The Short Version: Depending on the network environment, network authentication may block iMessage text messages. In addition to blocking messages to and from iPad and iPod touch devices, it will also result in blocking iPhone text messages. The simplest work-around is to disable iMessage in Settings -> Messages or just disable WiFi.
iMessage is a useful feature. It’s available in iPads, iPhones, and iPod touch devices running iOS5. Simply put, it provides the ability to send text messages over wifi and/or a cellular network without using SMS. It’s more useful for iPad and iPod touch owners with wifi-only devices. For example, someone using an iPod touch can send a text message to a person with an iPhone.
At first glance, it’s a great concept. It’s integrated into the default Message app. Unfortunately, some users may find it completely useless. Specifically, it’s a problem for individuals that connect to wifi networks that require authentication and also require continuous activity to remain authenticated.
I do. I’ll forgo the details of where or how but in order to access the wifi network from my iPhone I must login to the network using a Web browser on the device. I’m required to re-authenticate after a set period of inactivity, so I can’t just login once per day and be done with it.
This affects my ability to receive text messages via iMessage. That’s not to say I’ve never received a message without authenticating, but there were probably other reasons it seemed to work (perhaps my device had just switched over to the wifi network at the time or maybe I authenticated earlier and then forgot that I had done so).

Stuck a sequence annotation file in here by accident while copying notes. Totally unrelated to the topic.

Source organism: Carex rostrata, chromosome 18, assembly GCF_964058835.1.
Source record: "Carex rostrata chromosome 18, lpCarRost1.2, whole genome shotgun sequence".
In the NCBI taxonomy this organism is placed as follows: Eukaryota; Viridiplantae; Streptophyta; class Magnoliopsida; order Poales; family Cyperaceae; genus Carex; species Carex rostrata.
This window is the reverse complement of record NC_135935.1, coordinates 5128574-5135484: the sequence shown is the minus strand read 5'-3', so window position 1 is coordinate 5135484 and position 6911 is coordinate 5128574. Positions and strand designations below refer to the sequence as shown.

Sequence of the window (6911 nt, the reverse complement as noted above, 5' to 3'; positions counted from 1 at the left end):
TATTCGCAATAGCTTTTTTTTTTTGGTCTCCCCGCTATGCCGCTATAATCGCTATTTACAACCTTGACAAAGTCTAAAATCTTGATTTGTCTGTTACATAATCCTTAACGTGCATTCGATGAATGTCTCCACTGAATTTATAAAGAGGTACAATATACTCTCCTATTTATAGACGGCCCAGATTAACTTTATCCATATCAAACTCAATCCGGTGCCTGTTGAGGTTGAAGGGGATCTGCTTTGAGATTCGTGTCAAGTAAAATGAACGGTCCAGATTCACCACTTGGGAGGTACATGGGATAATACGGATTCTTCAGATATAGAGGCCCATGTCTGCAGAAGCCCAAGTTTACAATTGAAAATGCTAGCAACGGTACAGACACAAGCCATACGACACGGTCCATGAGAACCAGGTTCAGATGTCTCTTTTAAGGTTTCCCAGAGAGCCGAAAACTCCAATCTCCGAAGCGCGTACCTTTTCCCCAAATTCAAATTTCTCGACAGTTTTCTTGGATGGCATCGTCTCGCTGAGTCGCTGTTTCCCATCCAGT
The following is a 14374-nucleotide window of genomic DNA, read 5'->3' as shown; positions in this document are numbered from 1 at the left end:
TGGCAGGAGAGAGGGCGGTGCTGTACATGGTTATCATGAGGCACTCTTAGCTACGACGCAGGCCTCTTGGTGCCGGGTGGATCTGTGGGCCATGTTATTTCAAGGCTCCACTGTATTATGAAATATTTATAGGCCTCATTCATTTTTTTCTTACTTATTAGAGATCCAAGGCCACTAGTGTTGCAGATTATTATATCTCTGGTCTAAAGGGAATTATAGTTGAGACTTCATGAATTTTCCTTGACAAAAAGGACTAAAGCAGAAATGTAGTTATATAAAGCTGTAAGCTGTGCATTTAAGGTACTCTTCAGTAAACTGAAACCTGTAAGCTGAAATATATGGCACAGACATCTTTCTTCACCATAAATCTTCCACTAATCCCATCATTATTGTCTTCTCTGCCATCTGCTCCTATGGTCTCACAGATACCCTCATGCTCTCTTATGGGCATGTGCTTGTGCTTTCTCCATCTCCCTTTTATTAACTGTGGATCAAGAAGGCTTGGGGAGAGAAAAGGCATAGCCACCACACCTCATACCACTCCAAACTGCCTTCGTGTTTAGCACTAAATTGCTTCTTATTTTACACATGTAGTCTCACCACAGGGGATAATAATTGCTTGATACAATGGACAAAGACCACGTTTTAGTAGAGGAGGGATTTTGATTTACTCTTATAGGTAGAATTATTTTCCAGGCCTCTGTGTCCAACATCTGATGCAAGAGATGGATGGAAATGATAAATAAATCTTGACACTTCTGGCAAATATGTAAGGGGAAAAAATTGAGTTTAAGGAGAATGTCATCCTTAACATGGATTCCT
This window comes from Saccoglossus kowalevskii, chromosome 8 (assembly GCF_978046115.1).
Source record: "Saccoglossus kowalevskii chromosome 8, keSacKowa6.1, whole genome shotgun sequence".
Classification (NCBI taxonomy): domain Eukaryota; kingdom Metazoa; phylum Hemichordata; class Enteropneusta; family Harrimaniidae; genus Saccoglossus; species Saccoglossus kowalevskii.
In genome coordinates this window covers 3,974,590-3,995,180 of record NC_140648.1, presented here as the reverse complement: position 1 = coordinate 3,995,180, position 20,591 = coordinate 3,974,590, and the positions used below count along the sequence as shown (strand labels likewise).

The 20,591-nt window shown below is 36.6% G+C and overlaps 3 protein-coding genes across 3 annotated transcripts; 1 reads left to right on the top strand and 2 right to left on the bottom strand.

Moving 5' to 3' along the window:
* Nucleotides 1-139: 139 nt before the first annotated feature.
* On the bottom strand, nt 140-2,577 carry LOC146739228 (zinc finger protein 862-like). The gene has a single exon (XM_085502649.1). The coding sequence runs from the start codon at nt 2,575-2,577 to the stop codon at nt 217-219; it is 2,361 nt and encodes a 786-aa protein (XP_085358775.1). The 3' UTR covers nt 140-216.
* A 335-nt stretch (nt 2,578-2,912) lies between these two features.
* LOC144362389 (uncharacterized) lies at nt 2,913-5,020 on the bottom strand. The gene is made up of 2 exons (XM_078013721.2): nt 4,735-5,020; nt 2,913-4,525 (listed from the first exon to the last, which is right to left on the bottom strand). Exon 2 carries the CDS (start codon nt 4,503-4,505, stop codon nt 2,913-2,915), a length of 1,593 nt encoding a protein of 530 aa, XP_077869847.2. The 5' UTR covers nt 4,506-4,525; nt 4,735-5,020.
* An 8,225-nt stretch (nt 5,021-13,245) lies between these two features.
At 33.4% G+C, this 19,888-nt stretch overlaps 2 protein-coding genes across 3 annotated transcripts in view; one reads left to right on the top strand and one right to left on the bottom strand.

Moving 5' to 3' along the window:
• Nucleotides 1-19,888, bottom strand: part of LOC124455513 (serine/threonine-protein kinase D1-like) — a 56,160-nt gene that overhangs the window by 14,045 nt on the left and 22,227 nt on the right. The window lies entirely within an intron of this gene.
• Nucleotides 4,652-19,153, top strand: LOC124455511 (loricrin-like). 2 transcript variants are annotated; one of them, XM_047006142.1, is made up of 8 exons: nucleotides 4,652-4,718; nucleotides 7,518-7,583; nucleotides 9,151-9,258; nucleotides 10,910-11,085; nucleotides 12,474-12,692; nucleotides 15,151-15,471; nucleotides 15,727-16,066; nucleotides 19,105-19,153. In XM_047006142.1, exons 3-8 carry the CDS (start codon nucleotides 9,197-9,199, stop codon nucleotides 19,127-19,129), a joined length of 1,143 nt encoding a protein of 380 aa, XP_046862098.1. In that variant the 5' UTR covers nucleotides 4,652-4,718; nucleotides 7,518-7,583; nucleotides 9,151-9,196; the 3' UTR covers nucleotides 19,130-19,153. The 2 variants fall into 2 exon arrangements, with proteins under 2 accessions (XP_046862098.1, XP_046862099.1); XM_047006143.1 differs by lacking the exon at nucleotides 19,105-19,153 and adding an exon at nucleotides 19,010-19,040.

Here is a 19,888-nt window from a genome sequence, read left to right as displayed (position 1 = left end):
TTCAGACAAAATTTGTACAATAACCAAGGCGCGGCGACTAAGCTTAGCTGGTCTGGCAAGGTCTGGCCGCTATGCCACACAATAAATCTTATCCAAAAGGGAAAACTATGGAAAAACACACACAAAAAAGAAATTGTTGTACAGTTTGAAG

This effectively blocks the usefulness of iMessage for some. To cause further problems, the iPhone seems to already know who does and does not have an iMessage compatible device. If I text another iPhone user it will default to sending the text message via iMessage.
In the Message app the iMessage texts are colored blue. Standard SMS texts are colored green.
To work around this problem I’ve switched the iMessage feature off (Settings -> Messages). This means that I can’t receive text messages from iPod touch or iPad (wifi-only) devices, which is unfortunate since my wife recently received a new iPod touch for Christmas. However, it seems to be a better compromise than disabling wifi.
Note that this isn’t a problem with network authentication methods. In fact, they’re working properly if they are blocking iMessage to unauthenticated users. I’m not sure Apple thought this through. Granted, most users may never deal with this problem on a regular basis, but Messages should at least be updated to automatically, and immediately, send a text via SMS from the iPhone if it can’t be sent via iMessage over wifi. We’ve come to expect text messaging to work almost instantly and somewhat reliably.
Updated 04/11/2012: Instead of disabling iMessage I’ve started turning off WiFi and use only the 3G connection. Obviously this is only a possible solution for iOS devices that have mobile data plans so it won’t work for an iPod touch.